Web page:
Think of all the ways the people you know get your attention. An adult might shout your name across the yard. Your friend might wave his arms from down the sidewalk. Your teacher might tap you on the shoulder.
Humans use way more than words to communicate. Animals like ants have many ways of communicating, too.
Many ants can release special chemicals into the air that other ants can sense and respond to. These chemicals are called pheromones (FAIR-UH-MONES). Ants are famous in the world of biology for using pheromones to warn other ants about danger or guide them to food.
But ants communicate in other ways, too. Pheromones can’t always travel quickly through a nest of ants, Jocson said. Not too long ago, scientists discovered that some ants get their colony-mates’ attention with another type of communication: vibration.
Imagine a big speaker hooked up to a computer or radio. If you played a song really loud, you wouldn’t just hear it—you’d feel it shaking through the floor and into your body.
When some species of ants realize that their nest is under threat from a predator like an anteater, they can release pheromones. But they might also drum their mouth-parts, called mandibles, or use their abdomens to make a vibration. The vibration shakes through the nest, and other ants feel it with hair-like organs on their legs called sensilla.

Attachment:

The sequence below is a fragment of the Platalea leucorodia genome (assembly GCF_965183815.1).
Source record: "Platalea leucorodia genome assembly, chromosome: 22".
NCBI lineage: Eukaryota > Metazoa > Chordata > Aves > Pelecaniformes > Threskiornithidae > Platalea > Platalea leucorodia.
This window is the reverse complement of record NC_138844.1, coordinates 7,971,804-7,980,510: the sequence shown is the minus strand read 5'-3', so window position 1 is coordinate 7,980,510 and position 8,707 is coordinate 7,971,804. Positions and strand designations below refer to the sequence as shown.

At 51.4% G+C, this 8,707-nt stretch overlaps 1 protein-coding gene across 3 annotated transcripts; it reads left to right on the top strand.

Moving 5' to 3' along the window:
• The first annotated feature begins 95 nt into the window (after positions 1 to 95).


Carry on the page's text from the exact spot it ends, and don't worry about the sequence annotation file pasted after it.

“When they hear and smell that alarm pheromone and the alarm signal, some of them start being aggressive. They start attacking whatever they can see that is not part of their nest,” Jocson said.
Some species of ants even have special “door guard” ants that sense these signals and rush to the door of the nest to block it with their wide, flat heads.
Other types of ants have body parts they can rub together to make a noisy vibration called a stridulation. You might have heard crickets or grasshoppers “sing” in the same way. This is another way of communicating!
For example, leafcutter ants can make stridulations or drum vibrations on the leaves they’re cutting to let their colony-mates know they have leaf pieces ready to carry back the nest.
Jocson studies how a different type of insect called a pear psylla uses vibrations to communicate. Since pear psylla can damage pear trees, Jocson’s research helps people protect crops for food and develop more sustainable ways to manage pests.
But, she said, it’s still cool to learn about how animals behave, even when you don’t know exactly how that knowledge could help humans.
“As humans we are naturally curious, and just knowing something gives us a sense of where we belong in the world,” Jocson said.
So next time you spot an ant, follow it and pay attention to where it goes, how it behaves and how it acts around other ants. Who knows, maybe you’ll discover another amazing way that ants communicate.